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We recommend situating your specimen in a bright area away from deep shade. If it's situated in a dark location, rinse the leaves from time to time to improve light-capturing efficiency by hosing it down outside. Never allow a Lady Palm to sit in strong sunlight for extended periods, as too much light will result in a pale, washed-out appearance with possible brown patches forming on the leaves.
Allow the top third of the soil dry out in between irrigations during spring and summer, with monthly waters in the cooler months. If you're struggling to know when to water, feel the weight of the pot, and if it's lighter than when you last hydrated it, irrigation may be needed. Lady Palms are usually situated in a well-draining medium, meaning that standing water could be an issue beneath the pot. Under-watering symptoms include wilting, little to no growth and greying leaves - these issues are commonly down to too much light/heat, or forgetfulness. Alternatively, over-watering symptoms include rapidly yellowing lower leaves, wilting, brown spots on leaves and a rotten stem. Never situate this palm in dark locations with overly moist soil as root rot, and soil mould will quickly arise. For more information on how to address this issue, click on the appropriate links!
As Lady Palms originate from tropical regions in South East Asia, high humidity is mandatory for quality growth. You can achieve this by creating a humidity tray and locating it three metres or more away from an operating heater. A quick hose down once a month will hydrate the leaves, eliminate dust particles and help reduce numbers of pests, most notably Spider Mites.
Feed every four waters during the growing period and every six in the autumn and winter, using a 'Houseplant' or 'Palm' labelled fertiliser. Never apply a 'ready to use’ product into the soil without a pre-water first, as it may burn the roots and lead to yellowed leaves.
Regular irrigations are key. Periods of droughts will quickly slip the Lady Palm back into its dormancy period, causing stunted growth and a bewildered plant owner. If it hasn't repotted in a while, there may be too many roots and not enough soil to retain the moisture, thus leaving the soil to dry out quicker. Click on this link to learn more about a transplant.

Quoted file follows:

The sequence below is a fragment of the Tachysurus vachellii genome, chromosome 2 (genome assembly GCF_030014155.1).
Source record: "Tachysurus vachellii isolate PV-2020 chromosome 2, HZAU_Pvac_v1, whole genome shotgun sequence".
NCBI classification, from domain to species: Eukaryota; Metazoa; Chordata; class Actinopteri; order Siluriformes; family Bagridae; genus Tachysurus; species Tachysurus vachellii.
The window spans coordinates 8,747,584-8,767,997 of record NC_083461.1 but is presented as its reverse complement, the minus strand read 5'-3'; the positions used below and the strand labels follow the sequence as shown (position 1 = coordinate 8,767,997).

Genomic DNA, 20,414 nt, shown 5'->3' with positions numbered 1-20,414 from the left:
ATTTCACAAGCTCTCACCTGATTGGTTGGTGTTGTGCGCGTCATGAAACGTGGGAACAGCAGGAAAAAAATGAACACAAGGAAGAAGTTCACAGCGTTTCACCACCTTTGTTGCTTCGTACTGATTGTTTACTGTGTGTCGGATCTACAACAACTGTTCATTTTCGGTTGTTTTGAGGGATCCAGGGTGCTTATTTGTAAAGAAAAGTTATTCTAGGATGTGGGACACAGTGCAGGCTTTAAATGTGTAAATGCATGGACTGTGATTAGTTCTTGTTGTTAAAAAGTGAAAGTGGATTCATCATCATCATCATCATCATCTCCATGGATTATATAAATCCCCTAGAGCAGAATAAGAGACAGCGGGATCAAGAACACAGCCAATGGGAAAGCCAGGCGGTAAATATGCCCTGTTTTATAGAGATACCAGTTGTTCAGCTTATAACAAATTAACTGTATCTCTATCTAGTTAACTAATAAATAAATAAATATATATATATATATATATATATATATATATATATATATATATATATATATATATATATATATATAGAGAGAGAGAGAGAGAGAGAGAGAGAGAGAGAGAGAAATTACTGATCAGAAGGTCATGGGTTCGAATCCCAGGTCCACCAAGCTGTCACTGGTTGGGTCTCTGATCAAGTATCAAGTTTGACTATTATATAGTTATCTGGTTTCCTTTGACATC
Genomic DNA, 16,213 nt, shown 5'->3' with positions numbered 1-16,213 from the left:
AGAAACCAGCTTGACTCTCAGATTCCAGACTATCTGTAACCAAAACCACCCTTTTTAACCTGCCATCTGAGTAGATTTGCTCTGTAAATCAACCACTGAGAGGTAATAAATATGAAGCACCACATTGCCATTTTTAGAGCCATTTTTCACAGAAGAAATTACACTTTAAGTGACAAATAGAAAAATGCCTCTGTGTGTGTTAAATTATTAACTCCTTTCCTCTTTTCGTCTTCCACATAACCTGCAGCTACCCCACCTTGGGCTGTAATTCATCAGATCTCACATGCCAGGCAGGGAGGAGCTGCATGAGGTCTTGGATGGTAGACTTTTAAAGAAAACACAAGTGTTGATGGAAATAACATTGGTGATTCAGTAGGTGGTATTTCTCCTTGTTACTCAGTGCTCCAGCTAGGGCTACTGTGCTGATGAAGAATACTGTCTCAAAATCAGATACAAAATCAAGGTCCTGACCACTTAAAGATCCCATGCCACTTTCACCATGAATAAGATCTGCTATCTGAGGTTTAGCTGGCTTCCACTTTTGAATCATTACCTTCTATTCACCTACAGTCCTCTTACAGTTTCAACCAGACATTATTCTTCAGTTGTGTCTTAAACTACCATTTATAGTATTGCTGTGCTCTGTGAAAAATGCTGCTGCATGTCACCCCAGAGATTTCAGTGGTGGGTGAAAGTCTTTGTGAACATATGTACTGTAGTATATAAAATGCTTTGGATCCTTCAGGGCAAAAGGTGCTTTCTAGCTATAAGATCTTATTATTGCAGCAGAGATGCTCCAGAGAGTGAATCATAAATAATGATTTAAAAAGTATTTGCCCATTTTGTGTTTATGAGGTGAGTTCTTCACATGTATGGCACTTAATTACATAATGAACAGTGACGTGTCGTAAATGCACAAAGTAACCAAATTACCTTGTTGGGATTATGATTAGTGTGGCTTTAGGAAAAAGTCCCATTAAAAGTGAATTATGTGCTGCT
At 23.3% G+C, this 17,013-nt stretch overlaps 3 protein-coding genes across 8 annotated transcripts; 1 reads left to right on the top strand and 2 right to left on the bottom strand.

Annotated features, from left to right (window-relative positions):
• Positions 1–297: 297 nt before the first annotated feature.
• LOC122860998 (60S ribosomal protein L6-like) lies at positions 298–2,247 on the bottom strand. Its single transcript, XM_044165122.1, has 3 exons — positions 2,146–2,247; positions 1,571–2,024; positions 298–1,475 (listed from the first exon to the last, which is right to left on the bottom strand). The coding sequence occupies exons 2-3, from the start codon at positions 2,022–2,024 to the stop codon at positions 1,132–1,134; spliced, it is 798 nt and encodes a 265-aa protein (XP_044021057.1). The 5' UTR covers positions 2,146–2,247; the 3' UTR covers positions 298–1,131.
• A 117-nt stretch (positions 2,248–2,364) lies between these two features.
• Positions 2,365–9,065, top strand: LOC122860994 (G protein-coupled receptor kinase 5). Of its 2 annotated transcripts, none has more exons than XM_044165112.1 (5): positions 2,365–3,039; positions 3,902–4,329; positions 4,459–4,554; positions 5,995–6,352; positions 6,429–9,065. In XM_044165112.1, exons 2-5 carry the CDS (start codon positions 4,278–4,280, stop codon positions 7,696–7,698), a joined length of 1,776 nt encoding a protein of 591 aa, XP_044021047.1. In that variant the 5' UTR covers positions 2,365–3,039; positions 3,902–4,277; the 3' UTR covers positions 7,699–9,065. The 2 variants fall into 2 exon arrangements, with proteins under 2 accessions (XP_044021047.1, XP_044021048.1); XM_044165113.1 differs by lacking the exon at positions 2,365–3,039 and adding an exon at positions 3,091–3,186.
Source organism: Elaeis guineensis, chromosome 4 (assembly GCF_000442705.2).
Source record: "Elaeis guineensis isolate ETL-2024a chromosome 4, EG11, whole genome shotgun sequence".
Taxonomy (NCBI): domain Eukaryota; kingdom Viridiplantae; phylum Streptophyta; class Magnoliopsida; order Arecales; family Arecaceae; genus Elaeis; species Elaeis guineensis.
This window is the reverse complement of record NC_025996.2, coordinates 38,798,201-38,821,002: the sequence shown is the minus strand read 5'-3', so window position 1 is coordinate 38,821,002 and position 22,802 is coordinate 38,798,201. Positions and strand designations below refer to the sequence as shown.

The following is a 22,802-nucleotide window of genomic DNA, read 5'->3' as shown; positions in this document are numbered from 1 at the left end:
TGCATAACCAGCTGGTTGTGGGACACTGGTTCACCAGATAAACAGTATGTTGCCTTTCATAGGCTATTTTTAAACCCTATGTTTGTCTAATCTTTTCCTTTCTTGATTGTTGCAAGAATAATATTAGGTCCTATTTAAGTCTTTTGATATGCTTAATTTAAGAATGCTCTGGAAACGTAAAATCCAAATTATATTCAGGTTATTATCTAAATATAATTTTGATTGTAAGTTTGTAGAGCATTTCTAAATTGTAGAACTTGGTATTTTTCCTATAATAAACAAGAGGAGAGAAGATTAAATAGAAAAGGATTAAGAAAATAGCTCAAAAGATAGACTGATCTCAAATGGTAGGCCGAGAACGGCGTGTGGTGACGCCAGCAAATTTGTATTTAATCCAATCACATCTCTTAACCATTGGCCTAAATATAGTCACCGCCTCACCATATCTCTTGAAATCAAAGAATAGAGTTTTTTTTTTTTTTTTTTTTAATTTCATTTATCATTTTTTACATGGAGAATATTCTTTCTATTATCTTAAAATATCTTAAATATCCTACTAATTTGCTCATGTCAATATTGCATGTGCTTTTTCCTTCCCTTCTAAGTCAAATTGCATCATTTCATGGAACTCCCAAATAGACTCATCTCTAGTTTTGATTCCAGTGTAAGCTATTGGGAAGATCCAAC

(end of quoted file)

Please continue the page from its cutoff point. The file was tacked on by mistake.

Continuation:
Spider Mites are small, near-transparent critters, that'll slowly suck out the chlorophyll out of the leaves. Have a check under the leaves, most notably along the midrib, for small webs and gritty yellow bumps. Click here to read our article about the eradicating Spider Mites, along with some extra tips that you may not find elsewhere!
Too low humidity can cause browning leaf tips with yellow halos. Although this won't kill your specimen, you may want to increase the local moisture to prevent the new growth from adopting these symptoms. Mist or rinse the foliage from time to time and create a humidity tray whilst the heaters are active to create a stable environment for your specimen.
Dust the leaves regularly. Although this isn't too much of an issue, a build-up of dust particles can clog up the plant's pores, causing lowered light capturing-efficiency. Wipe the topsides of the leaves down once a month to keep levels down and improve growing conditions.
Yellowing leaves - it's difficult to accurately pinpoint why this is happening as it could be due to many different reasons. If the lower leaves are yellowing in quick concession, it may be over-watering. Do not allow the soil to become soil or waterlogged; failure to do so will cause root rot and possible death. For severe cases, take the plant out of rot pot to examine for root rot - a transplant may have to be performed. The second reason why its leaves are yellowing could be due to either too much sunlight or not enough water. As mentioned above, under-watering can cause a Lady Palm to slip into its dormancy period, but persistent droughts with direct sunlight will cause further damage in the likes of yellowing leaves, stunted growth and wilting.